Two thousand years later, we the Church have been waiting so long for the encore, that our clapping is half-hearted at times. The house lights have gone on, showing up a shabby, litter-strewn auditorium – surely it’s time to call it a day and go home?  Mercifully we have the example of the apostles who, despite having the T-shirts to prove they’d “been there, done that”, were sometimes decidedly shaky in faith.

Those who so earnestly wish that Elvis had overcome death are simply expressing the human yearning for immortality. It’s only human to fear death; it’s only human to put other human beings on pedestals; it’s only human, when so much is unknown, to worship unknown gods.

But once we start to realise that we didn’t miss the live act; that the Holy Spirit, rather than being a pale imitation of Christ, is both God and Christ we start to move beyond our human limitations.  Our challenge, as modern Christians, is to hold our heads high and see our faith as meaningful, vibrant and valid. This we do through invoking the Holy Spirit through prayer and praise, to work in and through us. Our challenge as modern Christians is to see our faith as valid through inviting the Holy Spirit into our lives.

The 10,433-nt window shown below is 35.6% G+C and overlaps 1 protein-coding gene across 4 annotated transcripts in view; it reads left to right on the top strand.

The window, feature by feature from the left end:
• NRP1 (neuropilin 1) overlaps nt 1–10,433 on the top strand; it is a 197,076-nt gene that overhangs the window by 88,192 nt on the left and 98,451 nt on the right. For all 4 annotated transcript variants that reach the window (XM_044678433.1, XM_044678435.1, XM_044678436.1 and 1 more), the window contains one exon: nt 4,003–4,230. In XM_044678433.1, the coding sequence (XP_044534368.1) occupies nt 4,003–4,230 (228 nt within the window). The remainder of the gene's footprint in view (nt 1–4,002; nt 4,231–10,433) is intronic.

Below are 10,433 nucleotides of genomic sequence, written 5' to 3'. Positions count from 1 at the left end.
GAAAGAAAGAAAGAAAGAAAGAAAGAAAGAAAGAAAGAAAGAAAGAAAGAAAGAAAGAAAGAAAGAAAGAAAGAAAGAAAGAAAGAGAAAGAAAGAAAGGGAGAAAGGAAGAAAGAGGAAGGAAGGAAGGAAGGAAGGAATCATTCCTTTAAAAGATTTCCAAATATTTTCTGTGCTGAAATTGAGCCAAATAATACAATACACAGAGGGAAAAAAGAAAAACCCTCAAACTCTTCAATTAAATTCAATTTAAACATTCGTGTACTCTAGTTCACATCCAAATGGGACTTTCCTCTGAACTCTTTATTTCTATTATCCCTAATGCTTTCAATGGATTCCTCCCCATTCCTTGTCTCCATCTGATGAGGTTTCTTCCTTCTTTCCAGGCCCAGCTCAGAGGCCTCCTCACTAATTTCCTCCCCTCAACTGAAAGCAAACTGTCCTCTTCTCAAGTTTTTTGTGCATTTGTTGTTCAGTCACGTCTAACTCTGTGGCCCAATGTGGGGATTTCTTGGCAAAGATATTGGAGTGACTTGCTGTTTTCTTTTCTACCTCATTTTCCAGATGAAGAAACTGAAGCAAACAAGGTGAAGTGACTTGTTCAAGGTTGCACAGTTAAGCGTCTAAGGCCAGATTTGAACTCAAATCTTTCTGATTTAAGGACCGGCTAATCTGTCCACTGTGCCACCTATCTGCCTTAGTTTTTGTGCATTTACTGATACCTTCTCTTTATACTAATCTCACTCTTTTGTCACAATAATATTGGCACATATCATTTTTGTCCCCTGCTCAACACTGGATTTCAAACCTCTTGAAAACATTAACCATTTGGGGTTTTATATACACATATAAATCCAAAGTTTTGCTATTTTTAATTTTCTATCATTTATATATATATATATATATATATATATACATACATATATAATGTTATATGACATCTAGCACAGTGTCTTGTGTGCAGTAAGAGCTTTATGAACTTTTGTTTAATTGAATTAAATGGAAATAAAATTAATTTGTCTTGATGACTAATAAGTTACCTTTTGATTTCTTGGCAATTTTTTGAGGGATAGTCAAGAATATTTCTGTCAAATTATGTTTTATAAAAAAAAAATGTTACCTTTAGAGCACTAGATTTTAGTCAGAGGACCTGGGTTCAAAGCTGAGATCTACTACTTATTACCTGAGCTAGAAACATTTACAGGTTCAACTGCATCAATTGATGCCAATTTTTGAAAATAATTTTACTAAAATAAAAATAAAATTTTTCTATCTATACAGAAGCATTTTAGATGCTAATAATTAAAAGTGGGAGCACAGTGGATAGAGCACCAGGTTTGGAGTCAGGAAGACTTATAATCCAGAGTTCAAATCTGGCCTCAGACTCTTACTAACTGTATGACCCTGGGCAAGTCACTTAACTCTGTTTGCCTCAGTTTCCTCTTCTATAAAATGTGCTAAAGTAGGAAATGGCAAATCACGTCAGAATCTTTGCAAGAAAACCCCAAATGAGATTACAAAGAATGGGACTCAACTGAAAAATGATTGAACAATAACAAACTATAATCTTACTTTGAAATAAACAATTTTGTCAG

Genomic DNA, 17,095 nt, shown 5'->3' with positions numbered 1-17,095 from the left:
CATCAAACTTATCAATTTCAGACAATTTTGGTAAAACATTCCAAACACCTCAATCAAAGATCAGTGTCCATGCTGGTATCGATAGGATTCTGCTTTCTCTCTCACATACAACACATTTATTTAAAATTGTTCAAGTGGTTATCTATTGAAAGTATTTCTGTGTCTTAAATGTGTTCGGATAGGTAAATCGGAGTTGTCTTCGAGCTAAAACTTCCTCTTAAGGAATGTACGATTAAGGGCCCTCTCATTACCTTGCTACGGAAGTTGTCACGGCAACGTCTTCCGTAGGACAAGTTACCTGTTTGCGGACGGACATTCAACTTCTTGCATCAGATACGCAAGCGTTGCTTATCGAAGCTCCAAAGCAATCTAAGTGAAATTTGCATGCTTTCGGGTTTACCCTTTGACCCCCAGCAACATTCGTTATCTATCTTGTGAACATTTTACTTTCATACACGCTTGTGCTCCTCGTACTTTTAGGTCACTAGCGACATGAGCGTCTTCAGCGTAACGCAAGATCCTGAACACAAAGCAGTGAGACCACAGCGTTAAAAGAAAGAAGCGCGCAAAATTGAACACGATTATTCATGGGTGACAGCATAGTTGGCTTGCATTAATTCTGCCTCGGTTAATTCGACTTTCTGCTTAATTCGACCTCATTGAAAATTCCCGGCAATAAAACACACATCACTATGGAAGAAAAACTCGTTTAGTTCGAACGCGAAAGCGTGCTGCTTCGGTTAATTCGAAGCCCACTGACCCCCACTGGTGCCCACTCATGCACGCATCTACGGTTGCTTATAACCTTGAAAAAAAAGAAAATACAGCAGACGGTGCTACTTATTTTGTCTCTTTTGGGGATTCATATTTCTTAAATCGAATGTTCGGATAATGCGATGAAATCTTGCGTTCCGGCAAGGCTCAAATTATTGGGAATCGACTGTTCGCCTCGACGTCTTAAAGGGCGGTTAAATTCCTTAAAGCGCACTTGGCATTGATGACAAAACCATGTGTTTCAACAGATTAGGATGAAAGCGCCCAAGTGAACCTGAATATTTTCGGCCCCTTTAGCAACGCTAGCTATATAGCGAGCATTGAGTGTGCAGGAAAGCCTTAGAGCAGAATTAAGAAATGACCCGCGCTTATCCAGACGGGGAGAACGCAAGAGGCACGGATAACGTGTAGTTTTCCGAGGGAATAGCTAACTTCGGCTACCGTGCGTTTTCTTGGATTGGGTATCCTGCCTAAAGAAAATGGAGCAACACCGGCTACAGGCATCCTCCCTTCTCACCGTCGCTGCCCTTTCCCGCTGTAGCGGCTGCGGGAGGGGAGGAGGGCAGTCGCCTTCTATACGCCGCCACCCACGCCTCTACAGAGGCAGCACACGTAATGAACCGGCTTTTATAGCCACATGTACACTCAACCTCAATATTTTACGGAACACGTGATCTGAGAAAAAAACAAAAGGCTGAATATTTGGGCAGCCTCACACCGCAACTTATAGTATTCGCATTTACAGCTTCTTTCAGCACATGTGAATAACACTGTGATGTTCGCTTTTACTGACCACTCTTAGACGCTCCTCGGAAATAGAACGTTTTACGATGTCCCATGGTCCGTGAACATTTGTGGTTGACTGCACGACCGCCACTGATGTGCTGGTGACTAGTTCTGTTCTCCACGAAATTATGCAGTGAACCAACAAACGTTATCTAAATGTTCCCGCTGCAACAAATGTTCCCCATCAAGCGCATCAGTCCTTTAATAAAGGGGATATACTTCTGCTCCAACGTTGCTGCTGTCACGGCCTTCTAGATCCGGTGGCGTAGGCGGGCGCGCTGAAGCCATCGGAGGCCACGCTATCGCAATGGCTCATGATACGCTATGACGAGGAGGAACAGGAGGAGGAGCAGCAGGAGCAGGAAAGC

Fr Jim

 

Theresa and I watched a streamed Mass from Chichester last Sunday by one of the Canons of the Cathedral.  We both found this prayer used at the end of the Mass very helpful.

In union, O Lord with the faithful at every altar of your church, where the Holy Eucharist is now being offered this day I long to give you praise and thanksgiving for creation and all the blessings of this life, for the redemption won for us by your life, death and resurrection, for the means of grace and the hope of glory.

I present to you my body and soul as a living sacrifice, with the earnest wish that I may always be united with you. Since that I cannot receive you sacramentally, I pray that you will come spiritually into my heart.

I unite myself to you and embrace you with all the strength of my soul and the life you have given me. Let nothing separate me from you. May I live and die in your love. Amen